Why Design Matters in Imaging

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It’s design that can make patients choose one imaging provider over another, according to Morris A. Stein, FAIA, FACHA. At the architecture/engineering firm HKS, Inc, Franklin, Tennessee, Stein is a principal. He presented “Designing the Imaging Experience: Understanding Today’s Requirements for Size, Technology, and Environments” on August 11 in Las Vegas, Nevada, at the 2009 annual meeting of AHRA: The Association for Medical Imaging Management.

Good design, Stein says, must be applied not just to imaging technology and the health care environment, but to the entire imaging encounter, as experienced by staff and by patients and their families.

Design as Strategy

Both because of the accelerated pace of technological change in medical imaging and because of the fierce competition for market share that is often based on how well imaging providers are able to keep up with that change, Stein describes today’s radiology market as technologically aggressive. In addition to the need to supply state-of-the-art imaging in order to compete for business, providers are subjected to other forces as dataset sizes increase, as procedure times decrease, and as reimbursement-related pressures grow.

All of these drivers not only influence the design of the imaging facility, but respond to it as well. It is time, Stein says, to approach design as involving far more than the physical space where imaging takes place. Instead, it encompasses the complete imaging experience (both for those who undergo it and for those who provide it). In turn, design affects workflow, staff efficiency, patient throughput, employee recruitment and retention, operating costs, and patient satisfaction.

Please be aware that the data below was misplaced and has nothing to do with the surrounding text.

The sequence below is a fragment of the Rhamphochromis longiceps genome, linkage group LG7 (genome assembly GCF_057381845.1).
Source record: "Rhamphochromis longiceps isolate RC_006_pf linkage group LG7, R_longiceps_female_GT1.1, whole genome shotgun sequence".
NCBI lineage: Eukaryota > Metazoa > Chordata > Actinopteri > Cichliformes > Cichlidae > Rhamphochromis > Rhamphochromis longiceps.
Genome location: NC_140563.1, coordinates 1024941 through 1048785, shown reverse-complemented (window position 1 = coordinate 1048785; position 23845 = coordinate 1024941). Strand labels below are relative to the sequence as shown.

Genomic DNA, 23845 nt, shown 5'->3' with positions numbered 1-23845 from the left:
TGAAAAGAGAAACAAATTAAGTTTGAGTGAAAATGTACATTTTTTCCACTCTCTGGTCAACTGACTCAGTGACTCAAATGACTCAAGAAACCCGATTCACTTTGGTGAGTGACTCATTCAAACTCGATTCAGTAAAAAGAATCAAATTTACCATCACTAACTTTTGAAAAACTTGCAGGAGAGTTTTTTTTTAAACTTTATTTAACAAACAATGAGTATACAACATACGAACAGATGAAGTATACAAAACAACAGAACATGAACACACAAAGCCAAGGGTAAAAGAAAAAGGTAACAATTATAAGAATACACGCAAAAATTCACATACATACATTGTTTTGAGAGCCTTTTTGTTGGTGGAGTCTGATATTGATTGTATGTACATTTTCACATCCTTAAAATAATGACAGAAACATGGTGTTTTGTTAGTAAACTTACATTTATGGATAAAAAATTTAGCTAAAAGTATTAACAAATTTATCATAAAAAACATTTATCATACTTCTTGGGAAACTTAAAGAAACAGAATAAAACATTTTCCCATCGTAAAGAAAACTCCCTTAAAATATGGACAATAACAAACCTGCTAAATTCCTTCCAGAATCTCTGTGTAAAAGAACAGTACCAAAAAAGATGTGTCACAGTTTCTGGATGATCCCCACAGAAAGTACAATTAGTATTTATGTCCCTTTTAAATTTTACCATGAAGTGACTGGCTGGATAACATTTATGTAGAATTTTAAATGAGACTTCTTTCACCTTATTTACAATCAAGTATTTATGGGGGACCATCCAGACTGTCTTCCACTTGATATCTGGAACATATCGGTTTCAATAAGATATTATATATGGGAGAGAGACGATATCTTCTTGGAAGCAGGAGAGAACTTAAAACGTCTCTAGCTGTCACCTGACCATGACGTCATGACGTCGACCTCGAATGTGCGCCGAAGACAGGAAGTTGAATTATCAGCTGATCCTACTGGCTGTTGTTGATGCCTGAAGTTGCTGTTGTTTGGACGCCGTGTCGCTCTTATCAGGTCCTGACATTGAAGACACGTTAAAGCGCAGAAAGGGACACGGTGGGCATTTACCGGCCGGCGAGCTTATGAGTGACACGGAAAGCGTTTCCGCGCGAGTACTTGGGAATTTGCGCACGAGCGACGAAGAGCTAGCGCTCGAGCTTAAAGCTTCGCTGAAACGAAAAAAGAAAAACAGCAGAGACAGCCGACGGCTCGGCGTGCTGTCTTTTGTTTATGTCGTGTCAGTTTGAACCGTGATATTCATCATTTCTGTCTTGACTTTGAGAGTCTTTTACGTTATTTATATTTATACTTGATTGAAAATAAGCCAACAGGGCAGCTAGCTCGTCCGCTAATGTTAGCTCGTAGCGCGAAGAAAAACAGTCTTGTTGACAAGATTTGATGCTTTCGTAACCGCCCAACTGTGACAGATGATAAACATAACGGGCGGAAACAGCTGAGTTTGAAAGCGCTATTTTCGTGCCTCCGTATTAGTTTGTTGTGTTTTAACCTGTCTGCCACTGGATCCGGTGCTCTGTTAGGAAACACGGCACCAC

According to Stein, the final responsibility for helping imaging providers deal with technological change is shared equally among facility owners, equipment manufacturers, designers, and architects. The improvements in the environment and in the workflow passing through it made by each of these parties complement the changes that the others make in response, leading to ongoing progress toward a better overall imaging experience.

While Stein acknowledges that there are fundamental differences between types and levels of imaging technology (and that these differences are both important to the imaging experience and unique in their effects on it), he finds that these differences are becoming less significant than they might once have been in distinguishing one provider from another.

Winning Business

Imaging is the premier area of health care in which design has assumed prominence, Stein says, because of the rigid technical requirements of imaging equipment and because of design’s ability to affect the patient’s experience before and during the procedure. Of course, that experience then influences the patient’s desire to return to the same facility; the recommendations that the patient makes (or declines to make) to colleagues, friends, and family members; and the satisfaction with the imaging provider that the patient expresses to the referring physician on the next medical visit. Satisfied patients influence other patients to request imaging at a particular facility, and dissatisfied patients can cause physicians to stop referring patients to that facility. Patients might not be in a position to judge the technical aspects of imaging, but they will definitely judge the quality of the imaging experience.

A look at the promotional materials and meeting exhibits of any manufacturer of imaging technology will reveal that technical capabilities are only part of the claims made for a product, Stein notes. The effects of design, particularly where they concern efficiency, workflow, and throughput, are also important aspects of the benefits attributed to their products by manufacturers and are being described more prominently.

The reliance of imaging providers on architecture to solve problems is becoming more pronounced as well, Stein says, in response to economic uncertainty. He predicts that this trend will intensify, with imaging facilities increasingly expecting architecture and design to solve problems related to larger procedural volumes, workflow difficulties, hindrances to staff productivity, and even declining reimbursement levels.

By attracting new referrals and retaining existing patients, for example, a facility can use volume increases (if accommodated by good design) to help offset decreased per-exam reimbursement. Poor design, on the